This is the area where the judges can be most objective and effective. When we listen to a student perform, excellent or deficient technique will usually show up within the first few measures. Poor tonguing, improper breathing, lack of breath support, incorrect bow holds, incorrect instrument holds and a host of other areas provide us with multiple opportunities to help the student through our comments. Vocalists must be careful to research proper diction and use it correctly. We have diverse regional dialects in West Virginia that can make proper pronunciation in singing particularly difficult.
Research and listening are the keys here. Get as many recordings of the actual piece your child is playing or singing to compare how different professional artists interpret the tempo, phrasing, dynamics, etc. In addition, get recordings of other pieces from the same time period and listen to how music was performed from that period. Local libraries will usually have these recordings, or they can often borrow them from other library systems at your request.
This is the most subjective category. Here we try to assess how comfortable the students are with their instrument or voice, how prepared they are with the music they have chosen to play, and how well they are able to draw the audience into the music and make them want to hear more. There are no cold, hard facts for this category – only subjective impressions.
A soloist may choose a piece because it is technically challenging, but more black notes on the page do not automatically translate into a more thrilling performance. What has the potential to be a dazzling display of technical skill can turn into a white-knuckled experience for the audience and judges. I suggest that students perform one level below where they are currently working technically. This way, the students perform a piece with which they are comfortable and are not worried about new techniques while trying to allay the onslaught of nerves which inevitably accompanies this stressful situation. We would much rather hear a student superbly perform a piece that has eight note runs than “flub through” a series of sixteenth or thirty-second note runs and arpeggios.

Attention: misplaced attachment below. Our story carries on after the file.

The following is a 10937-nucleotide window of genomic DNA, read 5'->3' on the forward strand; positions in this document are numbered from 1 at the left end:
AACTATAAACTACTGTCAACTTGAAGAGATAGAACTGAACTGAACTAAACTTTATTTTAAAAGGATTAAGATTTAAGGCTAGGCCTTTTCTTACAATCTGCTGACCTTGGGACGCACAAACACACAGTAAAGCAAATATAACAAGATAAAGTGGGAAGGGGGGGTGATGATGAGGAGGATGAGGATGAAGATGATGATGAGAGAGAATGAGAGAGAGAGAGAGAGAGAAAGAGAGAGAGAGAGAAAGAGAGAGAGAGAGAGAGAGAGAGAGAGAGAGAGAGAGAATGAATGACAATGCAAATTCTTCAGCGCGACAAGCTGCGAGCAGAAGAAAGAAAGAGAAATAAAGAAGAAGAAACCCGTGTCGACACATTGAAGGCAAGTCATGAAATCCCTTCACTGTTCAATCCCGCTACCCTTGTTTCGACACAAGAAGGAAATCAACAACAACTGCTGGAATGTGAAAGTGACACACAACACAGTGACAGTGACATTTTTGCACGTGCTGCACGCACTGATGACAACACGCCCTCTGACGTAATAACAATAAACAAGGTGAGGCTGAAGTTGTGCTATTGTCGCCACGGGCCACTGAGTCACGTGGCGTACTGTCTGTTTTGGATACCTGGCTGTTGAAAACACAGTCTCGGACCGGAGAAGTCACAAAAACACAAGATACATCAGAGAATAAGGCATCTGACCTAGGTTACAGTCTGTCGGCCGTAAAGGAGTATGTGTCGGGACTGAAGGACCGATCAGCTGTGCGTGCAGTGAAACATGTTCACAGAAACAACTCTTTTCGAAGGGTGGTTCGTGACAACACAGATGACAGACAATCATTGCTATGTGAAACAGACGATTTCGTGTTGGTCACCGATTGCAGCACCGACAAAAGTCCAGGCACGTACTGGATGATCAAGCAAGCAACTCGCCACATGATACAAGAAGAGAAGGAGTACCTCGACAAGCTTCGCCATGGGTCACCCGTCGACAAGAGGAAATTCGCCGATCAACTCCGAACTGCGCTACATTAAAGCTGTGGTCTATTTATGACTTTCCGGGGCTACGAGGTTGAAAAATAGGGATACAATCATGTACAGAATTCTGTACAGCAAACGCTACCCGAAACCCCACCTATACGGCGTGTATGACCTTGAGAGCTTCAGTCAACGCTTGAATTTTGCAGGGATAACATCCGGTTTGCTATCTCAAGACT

This is probably the most neglected area. How students introduce themselves, how they walk, how they stand, and how they bow are critical to the perception of their performance. Practice this aspect of the performance on a consistent basis leading up to the festival. Students should clearly state their name, the name of the composition they will perform, and the composer and / or arranger of the piece. If the student wants to include that he is home schooled and mention his grade, that is acceptable also. Chewing gum is an absolute “no-no” when performing.
The guidelines clearly spell out what each student is to wear. The clothes you wear to school daily are probably not the best choice, but neither are the slinky evening gowns we have seen some students wear. Think conservative and mature, and make sure the clothes are clean and pressed.
- Wear cotton or cotton blend shirts / blouses if possible (cotton breathes / reduces sweating)
- Worsted wool materials are best for men’s suits and ladies’ skirts and jackets. Despite the connection standard wool gives as being hot, worsted wool also breathes, is cool, and does not wrinkle easily. Avoid polyester for the obvious reasons.
- Avoid acetate and lamé at all costs – they are slick, do not breath well, and do not hold up well to a day of stress.